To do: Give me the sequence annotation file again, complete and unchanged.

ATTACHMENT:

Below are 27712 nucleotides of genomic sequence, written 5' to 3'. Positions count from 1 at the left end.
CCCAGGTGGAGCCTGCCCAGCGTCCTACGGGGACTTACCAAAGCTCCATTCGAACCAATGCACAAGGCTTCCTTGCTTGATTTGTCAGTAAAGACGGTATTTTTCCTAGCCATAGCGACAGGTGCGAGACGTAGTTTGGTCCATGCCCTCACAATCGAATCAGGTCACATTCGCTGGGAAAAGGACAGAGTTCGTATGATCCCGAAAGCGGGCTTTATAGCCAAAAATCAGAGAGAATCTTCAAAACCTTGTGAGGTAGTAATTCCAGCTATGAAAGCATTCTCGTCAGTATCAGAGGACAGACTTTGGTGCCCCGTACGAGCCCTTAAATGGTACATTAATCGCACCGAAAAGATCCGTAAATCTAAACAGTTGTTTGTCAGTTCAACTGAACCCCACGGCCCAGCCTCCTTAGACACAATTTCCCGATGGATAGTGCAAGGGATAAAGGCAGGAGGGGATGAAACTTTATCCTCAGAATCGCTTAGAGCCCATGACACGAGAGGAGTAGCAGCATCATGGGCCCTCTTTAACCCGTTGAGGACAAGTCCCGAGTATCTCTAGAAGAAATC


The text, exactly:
Below are 27712 nucleotides of genomic sequence, written 5' to 3'. Positions count from 1 at the left end.
CCCAGGTGGAGCCTGCCCAGCGTCCTACGGGGACTTACCAAAGCTCCATTCGAACCAATGCACAAGGCTTCCTTGCTTGATTTGTCAGTAAAGACGGTATTTTTCCTAGCCATAGCGACAGGTGCGAGACGTAGTTTGGTCCATGCCCTCACAATCGAATCAGGTCACATTCGCTGGGAAAAGGACAGAGTTCGTATGATCCCGAAAGCGGGCTTTATAGCCAAAAATCAGAGAGAATCTTCAAAACCTTGTGAGGTAGTAATTCCAGCTATGAAAGCATTCTCGTCAGTATCAGAGGACAGACTTTGGTGCCCCGTACGAGCCCTTAAATGGTACATTAATCGCACCGAAAAGATCCGTAAATCTAAACAGTTGTTTGTCAGTTCAACTGAACCCCACGGCCCAGCCTCCTTAGACACAATTTCCCGATGGATAGTGCAAGGGATAAAGGCAGGAGGGGATGAAACTTTATCCTCAGAATCGCTTAGAGCCCATGACACGAGAGGAGTAGCAGCATCATGGGCCCTCTTTAACCCGTTGAGGACAAGTCCCGAGTATCTCTAGAAGAAATC